Mitered Edge Joints
Edge miter joints offer the ability to completely hide the end grain of the joined pieces, providing a smooth, clean surface to view. The largest problem with miter joints is that they are very difficult to assemble. There are, however, some variations that offer some assistance in assembly.
Glued Edge Miter Joints
Edge miter joints actually expose more wood surface, and therefore the glued joint produced can actually be stronger than a glued butt joint. If more strength is required, you can use small glue blocks, or a continuous glue block. Cut these blocks so the grain runs in the same direction as the pieces they are going to join, so that the two boards and the block expand and contract identically.
Fastened Edge Miter Joints
Using some sort of mechanical fastener such as screws or nails can hold edge mitered joints together, however this can ruin the esthetics of a piece, unless the fastener can be painted over or camouflaged.
Biscuited Edge Miter Joints
Using biscuits in combination with an edge miter joint is an ideal way to have an easy assembly process while having the beauty of nearly-invisible miter joints. The biscuits don’t make the joint stronger (in fact, they can weaken it), however this is a small price to pay for side-stepping the frustration of assembling edge miter joints.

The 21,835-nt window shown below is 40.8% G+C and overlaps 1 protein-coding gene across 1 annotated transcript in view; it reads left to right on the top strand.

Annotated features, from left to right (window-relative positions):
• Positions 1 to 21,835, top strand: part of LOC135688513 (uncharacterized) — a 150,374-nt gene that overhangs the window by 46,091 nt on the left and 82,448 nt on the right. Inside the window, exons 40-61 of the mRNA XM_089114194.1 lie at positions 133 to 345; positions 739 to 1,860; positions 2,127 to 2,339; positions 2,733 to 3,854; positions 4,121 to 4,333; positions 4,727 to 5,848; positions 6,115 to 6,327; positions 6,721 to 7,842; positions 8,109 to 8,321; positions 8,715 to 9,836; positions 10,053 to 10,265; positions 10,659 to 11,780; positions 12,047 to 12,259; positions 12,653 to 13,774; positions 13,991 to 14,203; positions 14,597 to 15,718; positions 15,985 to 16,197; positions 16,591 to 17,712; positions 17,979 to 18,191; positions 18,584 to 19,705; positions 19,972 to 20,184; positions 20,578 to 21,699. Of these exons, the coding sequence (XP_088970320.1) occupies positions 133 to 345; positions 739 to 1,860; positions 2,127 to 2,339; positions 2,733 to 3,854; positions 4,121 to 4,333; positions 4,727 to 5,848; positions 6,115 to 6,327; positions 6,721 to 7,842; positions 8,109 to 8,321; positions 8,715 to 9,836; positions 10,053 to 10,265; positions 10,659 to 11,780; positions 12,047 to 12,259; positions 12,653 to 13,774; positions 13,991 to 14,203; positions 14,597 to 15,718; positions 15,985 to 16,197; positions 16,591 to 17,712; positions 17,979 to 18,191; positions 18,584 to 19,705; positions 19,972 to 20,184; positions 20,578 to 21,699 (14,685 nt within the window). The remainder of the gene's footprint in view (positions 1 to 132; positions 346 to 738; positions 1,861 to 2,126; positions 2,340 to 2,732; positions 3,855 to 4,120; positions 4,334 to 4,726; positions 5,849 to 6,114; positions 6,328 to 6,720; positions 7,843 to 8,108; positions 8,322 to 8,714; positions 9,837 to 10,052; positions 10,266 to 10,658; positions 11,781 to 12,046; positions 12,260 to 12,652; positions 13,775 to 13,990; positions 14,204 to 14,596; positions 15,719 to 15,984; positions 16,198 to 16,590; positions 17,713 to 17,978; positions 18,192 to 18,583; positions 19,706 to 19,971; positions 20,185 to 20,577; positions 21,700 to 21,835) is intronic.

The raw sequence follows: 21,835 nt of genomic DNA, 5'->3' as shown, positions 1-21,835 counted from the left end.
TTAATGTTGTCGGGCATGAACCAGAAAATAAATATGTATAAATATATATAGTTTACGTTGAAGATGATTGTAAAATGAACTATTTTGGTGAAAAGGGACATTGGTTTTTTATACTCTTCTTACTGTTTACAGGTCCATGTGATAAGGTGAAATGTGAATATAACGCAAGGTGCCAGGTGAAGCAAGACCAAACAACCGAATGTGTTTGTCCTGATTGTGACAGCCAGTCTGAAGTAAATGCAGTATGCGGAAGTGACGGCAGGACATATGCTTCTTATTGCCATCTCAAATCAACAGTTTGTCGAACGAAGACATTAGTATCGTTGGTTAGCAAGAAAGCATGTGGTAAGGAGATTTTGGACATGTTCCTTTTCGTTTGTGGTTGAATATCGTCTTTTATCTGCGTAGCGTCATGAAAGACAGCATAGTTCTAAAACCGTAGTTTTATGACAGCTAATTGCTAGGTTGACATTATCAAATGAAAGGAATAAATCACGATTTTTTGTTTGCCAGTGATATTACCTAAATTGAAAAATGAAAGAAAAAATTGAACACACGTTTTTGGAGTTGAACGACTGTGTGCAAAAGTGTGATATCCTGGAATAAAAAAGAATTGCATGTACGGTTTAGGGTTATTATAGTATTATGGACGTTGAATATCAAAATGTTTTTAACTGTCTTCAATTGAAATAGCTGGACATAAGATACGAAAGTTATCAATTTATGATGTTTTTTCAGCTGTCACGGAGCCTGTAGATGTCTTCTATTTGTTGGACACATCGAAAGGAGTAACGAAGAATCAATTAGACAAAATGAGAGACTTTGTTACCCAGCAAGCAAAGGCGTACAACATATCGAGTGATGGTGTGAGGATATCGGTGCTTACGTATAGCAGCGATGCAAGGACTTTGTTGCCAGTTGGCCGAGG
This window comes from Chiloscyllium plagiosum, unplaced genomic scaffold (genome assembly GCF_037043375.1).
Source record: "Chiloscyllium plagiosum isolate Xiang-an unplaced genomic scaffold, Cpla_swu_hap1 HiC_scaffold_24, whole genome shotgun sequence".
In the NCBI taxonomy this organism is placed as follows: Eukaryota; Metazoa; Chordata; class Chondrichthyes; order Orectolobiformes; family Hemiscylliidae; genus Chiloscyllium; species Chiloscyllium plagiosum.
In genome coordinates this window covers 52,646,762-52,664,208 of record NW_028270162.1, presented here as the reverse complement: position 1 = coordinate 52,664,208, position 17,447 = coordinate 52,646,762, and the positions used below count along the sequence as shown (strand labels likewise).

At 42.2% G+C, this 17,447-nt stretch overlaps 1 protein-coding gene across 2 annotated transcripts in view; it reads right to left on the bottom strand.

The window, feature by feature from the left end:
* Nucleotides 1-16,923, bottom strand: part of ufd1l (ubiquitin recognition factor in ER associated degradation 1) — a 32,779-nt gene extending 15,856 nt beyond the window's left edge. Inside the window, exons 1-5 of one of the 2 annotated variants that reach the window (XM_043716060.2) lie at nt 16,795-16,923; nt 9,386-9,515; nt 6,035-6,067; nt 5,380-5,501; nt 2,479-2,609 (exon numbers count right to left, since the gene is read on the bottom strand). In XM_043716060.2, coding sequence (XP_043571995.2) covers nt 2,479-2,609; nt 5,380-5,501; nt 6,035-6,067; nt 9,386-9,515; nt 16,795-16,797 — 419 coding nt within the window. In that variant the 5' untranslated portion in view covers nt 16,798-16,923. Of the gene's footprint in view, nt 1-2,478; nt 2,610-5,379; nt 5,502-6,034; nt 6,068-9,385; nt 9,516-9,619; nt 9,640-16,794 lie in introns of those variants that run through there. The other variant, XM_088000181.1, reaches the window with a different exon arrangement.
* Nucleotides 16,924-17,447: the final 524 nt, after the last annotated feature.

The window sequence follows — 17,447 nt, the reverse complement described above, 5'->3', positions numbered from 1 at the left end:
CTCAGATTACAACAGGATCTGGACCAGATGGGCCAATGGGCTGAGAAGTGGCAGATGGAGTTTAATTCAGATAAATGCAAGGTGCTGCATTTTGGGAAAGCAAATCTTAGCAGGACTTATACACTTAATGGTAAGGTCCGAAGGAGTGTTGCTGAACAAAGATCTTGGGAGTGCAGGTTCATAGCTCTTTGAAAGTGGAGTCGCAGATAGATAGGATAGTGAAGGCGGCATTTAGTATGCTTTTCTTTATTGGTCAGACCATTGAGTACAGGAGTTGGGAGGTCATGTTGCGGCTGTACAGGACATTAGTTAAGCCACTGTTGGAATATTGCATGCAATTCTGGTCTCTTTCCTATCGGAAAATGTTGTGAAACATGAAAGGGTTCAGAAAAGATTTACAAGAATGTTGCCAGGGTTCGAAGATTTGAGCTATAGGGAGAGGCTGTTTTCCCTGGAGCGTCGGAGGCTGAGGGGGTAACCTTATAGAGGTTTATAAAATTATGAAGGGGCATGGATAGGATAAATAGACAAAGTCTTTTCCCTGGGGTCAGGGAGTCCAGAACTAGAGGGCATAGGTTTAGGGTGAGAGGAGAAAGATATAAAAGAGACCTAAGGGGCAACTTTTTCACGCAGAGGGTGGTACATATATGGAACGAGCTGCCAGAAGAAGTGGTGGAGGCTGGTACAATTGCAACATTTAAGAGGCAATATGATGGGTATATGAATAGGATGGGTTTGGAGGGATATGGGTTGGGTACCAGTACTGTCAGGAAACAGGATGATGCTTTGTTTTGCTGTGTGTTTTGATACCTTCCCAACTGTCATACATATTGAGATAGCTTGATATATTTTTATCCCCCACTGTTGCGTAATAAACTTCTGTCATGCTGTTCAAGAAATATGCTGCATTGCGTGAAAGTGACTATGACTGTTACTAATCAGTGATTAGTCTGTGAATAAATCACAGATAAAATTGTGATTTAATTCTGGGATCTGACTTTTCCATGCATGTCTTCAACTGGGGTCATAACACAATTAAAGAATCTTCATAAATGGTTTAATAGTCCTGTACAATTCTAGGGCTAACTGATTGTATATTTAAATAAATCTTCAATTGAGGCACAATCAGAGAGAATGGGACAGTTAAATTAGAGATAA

When the joint is assembled, the fit of the biscuits will determine how well the joint keeps its shape during glue-up. By choosing a biscuit that has a snug fit into the biscuit slot, you reduce the sideways movement that can lead to misalignment under clamping pressure. You can improve this by placing the biscuits even closer, as close as 6 inches if required.
Splined Edge Miter Joints
A full-length spline is a convenient substitute for a biscuit jointer, and can even be more accurate. A hardwood spline is ideal, but if you intend to use a hardboard spline, measure its thickness before making any cuts: hardboard is often narrower than its stated dimension. Cut the slot into both pieces of wood no more than 1/3 in from the inside corner. Cutting it any closer to the point will leave very little wood intact to give mechanical strength to the joint.
Remember, a spline will not increase the strength of the joint, however it can make the joint weaker. Its primary purpose is to provide positive registration for the assembly and clamping process